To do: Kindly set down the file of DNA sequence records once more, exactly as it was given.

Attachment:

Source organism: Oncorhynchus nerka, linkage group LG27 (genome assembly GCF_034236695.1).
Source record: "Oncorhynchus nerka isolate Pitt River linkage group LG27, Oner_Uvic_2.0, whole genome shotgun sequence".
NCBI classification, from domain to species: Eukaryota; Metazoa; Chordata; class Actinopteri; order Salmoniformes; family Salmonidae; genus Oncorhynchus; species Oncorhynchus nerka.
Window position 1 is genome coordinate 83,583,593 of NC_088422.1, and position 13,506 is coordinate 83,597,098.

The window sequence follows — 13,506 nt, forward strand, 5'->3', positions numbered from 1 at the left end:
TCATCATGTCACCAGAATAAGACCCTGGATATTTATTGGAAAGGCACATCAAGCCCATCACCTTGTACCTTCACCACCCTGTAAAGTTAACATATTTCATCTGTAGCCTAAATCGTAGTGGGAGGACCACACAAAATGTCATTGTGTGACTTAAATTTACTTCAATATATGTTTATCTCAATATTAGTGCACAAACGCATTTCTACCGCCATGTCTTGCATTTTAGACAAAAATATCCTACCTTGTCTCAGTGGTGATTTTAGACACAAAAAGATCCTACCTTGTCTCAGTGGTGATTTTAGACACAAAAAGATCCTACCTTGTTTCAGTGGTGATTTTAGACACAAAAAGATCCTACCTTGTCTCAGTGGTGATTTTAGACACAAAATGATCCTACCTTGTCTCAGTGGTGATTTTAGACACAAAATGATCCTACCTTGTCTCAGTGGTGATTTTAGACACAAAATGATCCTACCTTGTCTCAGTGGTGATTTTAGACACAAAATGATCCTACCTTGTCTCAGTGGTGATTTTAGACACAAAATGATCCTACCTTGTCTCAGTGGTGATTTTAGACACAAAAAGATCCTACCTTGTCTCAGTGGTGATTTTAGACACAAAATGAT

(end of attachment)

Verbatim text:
Source organism: Oncorhynchus nerka, linkage group LG27 (genome assembly GCF_034236695.1).
Source record: "Oncorhynchus nerka isolate Pitt River linkage group LG27, Oner_Uvic_2.0, whole genome shotgun sequence".
NCBI classification, from domain to species: Eukaryota; Metazoa; Chordata; class Actinopteri; order Salmoniformes; family Salmonidae; genus Oncorhynchus; species Oncorhynchus nerka.
Window position 1 is genome coordinate 83,583,593 of NC_088422.1, and position 13,506 is coordinate 83,597,098.

The window sequence follows — 13,506 nt, forward strand, 5'->3', positions numbered from 1 at the left end:
TCATCATGTCACCAGAATAAGACCCTGGATATTTATTGGAAAGGCACATCAAGCCCATCACCTTGTACCTTCACCACCCTGTAAAGTTAACATATTTCATCTGTAGCCTAAATCGTAGTGGGAGGACCACACAAAATGTCATTGTGTGACTTAAATTTACTTCAATATATGTTTATCTCAATATTAGTGCACAAACGCATTTCTACCGCCATGTCTTGCATTTTAGACAAAAATATCCTACCTTGTCTCAGTGGTGATTTTAGACACAAAAAGATCCTACCTTGTCTCAGTGGTGATTTTAGACACAAAAAGATCCTACCTTGTTTCAGTGGTGATTTTAGACACAAAAAGATCCTACCTTGTCTCAGTGGTGATTTTAGACACAAAATGATCCTACCTTGTCTCAGTGGTGATTTTAGACACAAAATGATCCTACCTTGTCTCAGTGGTGATTTTAGACACAAAATGATCCTACCTTGTCTCAGTGGTGATTTTAGACACAAAATGATCCTACCTTGTCTCAGTGGTGATTTTAGACACAAAATGATCCTACCTTGTCTCAGTGGTGATTTTAGACACAAAAAGATCCTACCTTGTCTCAGTGGTGATTTTAGACACAAAATGAT